For fully autogenous grinding the mill drives are usually selected with a rating so that the drive is slightly oversized, to allow for variations in ore specific gravity and charge level. For example, if the ore is quite uniform and normal operation is expected to be 30% charge, a drive is selected at, perhaps, a 35% charge. Drive components—such as gearing, reducer, and couplings—should be rated with the motor horsepower capability, including its service factor.
For semi-autogenous grinding the drive is usually selected for both a higher total charge and a higher ball charge than normally expected. In order to be assured of fully utilizing the mill’s total capacity capability. When selecting the drive for a mill that is being designed for both autogenous and semi-autogenous grinding (keeping in mind power and capacity requirements). It is necessary to specify the exact conditions under which the drive is selected. The exact ratio of drive rating to mill power is often a function of operator’s preference. Therefore, we will not lay down any “hard” rules at this time.
The user of the mill or his engineering consultant will normally have to make a detailed power system study in order to determine the maximum motor size which can be started “across the line” at any one time. In addition, any inrush limitations must be determined since both of these factors will have a direct effect on the drive design.
Ore Testing for AG & SAG Grinding Mill Design
The application of autogenous and semi-autogenous grinding circuits in recent years has contributed toward substantial savings in capital and operating costs compared to conventional circuits, particularly for large scale copper and molybdenum operations.
Basis For Evaluation
The decision as to how much grinding testwork is required is more complex for autogenous or semi-autogenous (collectively read ASAG for economy) grinding than for conventional grinding. Firstly, conventional crushing and grinding circuits can be designed confidently on the basis of small-scale batch or locked-cycle tests requiring only 35 kg sample per test. Secondly, ASAG circuits can be designed using various methods each of which carries an element of risk commensurate with the experience, of the engineers involved and the amount of sample tested.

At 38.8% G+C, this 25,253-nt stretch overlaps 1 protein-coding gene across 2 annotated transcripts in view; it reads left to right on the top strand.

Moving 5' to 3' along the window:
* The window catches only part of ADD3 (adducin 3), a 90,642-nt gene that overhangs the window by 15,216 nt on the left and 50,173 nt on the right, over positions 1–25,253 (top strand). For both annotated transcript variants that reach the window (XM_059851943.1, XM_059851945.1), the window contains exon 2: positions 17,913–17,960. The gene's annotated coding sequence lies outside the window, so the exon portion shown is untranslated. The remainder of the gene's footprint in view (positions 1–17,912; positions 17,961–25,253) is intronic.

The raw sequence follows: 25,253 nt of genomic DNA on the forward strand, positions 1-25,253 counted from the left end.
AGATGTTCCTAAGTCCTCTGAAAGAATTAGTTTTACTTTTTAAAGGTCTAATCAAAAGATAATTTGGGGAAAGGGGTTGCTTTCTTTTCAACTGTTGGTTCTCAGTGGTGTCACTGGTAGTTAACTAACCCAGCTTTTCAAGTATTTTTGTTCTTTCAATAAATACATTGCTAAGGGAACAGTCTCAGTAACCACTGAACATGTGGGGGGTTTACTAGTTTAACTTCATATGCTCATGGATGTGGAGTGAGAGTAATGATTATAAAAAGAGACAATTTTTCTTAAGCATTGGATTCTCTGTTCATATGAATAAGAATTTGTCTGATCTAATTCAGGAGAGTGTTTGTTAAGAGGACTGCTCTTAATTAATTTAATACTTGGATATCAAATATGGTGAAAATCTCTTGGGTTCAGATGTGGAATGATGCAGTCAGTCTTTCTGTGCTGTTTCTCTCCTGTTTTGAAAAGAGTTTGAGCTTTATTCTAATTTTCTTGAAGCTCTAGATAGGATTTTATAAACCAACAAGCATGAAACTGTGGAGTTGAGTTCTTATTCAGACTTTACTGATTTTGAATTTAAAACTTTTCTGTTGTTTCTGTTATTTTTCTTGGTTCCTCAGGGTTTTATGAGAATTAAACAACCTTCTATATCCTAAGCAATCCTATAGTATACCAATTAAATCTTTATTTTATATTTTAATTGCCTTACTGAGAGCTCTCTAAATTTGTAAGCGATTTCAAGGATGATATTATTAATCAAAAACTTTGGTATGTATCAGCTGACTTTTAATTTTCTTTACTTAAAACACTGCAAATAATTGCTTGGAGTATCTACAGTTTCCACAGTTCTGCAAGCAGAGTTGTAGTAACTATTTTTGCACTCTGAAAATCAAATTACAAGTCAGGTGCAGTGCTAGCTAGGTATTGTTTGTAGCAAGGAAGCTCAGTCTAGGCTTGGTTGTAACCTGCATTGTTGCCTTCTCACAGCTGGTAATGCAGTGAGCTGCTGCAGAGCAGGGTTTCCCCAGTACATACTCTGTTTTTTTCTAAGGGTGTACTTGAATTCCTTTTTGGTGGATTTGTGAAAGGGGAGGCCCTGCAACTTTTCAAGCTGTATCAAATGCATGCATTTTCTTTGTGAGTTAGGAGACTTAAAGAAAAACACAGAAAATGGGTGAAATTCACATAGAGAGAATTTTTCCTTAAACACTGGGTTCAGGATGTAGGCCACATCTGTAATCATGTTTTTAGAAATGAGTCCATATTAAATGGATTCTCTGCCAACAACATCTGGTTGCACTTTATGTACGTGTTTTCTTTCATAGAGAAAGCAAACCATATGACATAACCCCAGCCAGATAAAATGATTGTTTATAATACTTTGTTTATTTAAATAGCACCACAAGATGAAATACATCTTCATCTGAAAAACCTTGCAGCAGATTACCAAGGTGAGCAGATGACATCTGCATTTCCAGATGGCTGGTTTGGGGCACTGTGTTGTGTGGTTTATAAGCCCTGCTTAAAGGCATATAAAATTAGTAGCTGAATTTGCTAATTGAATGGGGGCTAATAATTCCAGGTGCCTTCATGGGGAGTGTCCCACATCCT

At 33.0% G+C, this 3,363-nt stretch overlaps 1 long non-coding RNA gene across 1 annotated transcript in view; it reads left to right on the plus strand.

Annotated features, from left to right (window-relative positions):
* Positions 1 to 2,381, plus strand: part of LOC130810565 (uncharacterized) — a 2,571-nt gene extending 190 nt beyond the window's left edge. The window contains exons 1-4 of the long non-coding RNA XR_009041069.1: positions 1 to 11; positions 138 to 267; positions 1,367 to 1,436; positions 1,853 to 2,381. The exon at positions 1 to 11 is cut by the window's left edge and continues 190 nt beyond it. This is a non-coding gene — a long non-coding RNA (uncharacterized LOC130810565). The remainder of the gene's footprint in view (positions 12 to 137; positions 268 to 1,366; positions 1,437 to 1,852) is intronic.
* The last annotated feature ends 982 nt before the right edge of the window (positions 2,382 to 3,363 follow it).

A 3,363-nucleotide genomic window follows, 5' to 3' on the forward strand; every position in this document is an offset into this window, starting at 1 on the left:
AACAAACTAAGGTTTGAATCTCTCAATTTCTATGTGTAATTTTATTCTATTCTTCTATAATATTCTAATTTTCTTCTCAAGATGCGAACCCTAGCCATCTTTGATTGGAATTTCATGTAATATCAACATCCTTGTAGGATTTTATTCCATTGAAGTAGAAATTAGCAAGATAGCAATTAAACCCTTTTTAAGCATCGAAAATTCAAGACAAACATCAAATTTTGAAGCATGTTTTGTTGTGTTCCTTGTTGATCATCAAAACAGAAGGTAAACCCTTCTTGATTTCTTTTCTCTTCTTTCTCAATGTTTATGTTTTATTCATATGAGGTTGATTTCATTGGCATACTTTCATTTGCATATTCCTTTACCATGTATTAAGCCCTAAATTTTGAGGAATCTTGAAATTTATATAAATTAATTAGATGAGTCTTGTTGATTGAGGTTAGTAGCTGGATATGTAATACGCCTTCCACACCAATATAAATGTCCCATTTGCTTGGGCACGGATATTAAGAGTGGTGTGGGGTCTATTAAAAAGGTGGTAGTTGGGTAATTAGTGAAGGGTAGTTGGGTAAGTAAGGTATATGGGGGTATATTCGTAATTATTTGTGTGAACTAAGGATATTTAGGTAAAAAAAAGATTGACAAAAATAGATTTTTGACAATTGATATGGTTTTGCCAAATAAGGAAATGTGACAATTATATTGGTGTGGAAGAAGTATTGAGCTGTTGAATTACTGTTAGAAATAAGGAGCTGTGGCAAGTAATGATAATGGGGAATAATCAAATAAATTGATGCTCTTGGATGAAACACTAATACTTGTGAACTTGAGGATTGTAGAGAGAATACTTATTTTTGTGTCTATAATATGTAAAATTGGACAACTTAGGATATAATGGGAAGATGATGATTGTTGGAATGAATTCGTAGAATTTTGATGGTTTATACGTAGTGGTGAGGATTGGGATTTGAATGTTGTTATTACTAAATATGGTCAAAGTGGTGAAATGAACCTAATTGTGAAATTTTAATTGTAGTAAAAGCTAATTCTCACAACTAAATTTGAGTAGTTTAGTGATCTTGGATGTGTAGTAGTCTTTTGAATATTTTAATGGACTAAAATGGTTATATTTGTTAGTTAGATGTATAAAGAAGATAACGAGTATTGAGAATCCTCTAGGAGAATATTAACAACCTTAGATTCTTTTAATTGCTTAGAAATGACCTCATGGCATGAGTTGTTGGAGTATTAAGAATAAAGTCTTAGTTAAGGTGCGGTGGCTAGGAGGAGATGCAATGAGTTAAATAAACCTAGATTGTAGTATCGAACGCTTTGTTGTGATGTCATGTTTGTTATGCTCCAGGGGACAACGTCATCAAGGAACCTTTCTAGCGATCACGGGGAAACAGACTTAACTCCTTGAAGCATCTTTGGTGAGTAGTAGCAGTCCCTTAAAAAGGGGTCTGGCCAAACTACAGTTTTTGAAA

Prior to testing for autogenous or semi-autogenous grinding, it is important to have an understanding of the specific energy requirements for crushing and grinding as well as mineralogy.
The Bond Work Index is the generally accepted parameter for gauging specific energy requirements in conventional crushing and grinding. The results are highly reliable if these tests are conducted on representative samples, usually of drill core, and follow the prescribed Bond method and test equipment.
Analysis of Bond Work Index test results for crushing, rod milling and ball milling will indicate uniformity or otherwise of breakage characteristics in different size ranges. Very often one is much higher (or lower) than the others and such variations can govern the power distribution between primary and secondary stages of grinding. Also, these observations will give an indication of the potential existence of a critical size relative to autogenous or semi-autogenous grinding.
It is considered that the determination of power requirement for an ASAG mill requires the same understanding of breakage characteristics and Bond Work Index developed for conventional grinding in testing particular ore samples. In addition, however, it is necessary to know how competent run-of-mine or primary crushed ore is in the coarser sizes and in what is generally termed the “critical size” range (75,000 to 13,000 microns) when operating in the presence of a reduced ball charge (up to 12% by volume) or when grinding autogenously.
The most critical parameter governing ESAG is the 80 percent passing size of the primary circuit product, PSAG. In using this formula, lower values of ESAG can be expected for coarser product sizings and these in turn depend upon ball loading and the production of natural fines. The usual relationships found in testing competent ores, i.e. those in which breakage is predominantly across grain boundaries.
With reference to the power distribution between primary and secondary grinding stages, higher power efficiencies can be obtained with a coarser primary product sent to ball milling. There are some exceptions, but generally industrial practice has been to utilize secondary ball milling capacity to the fullest and, if necessary, install more. Ball milling capacity can be justified if the incremental decrease in specific power consumption for the primary mill, for example between 500 and 1000 microns for primary mill circuit product.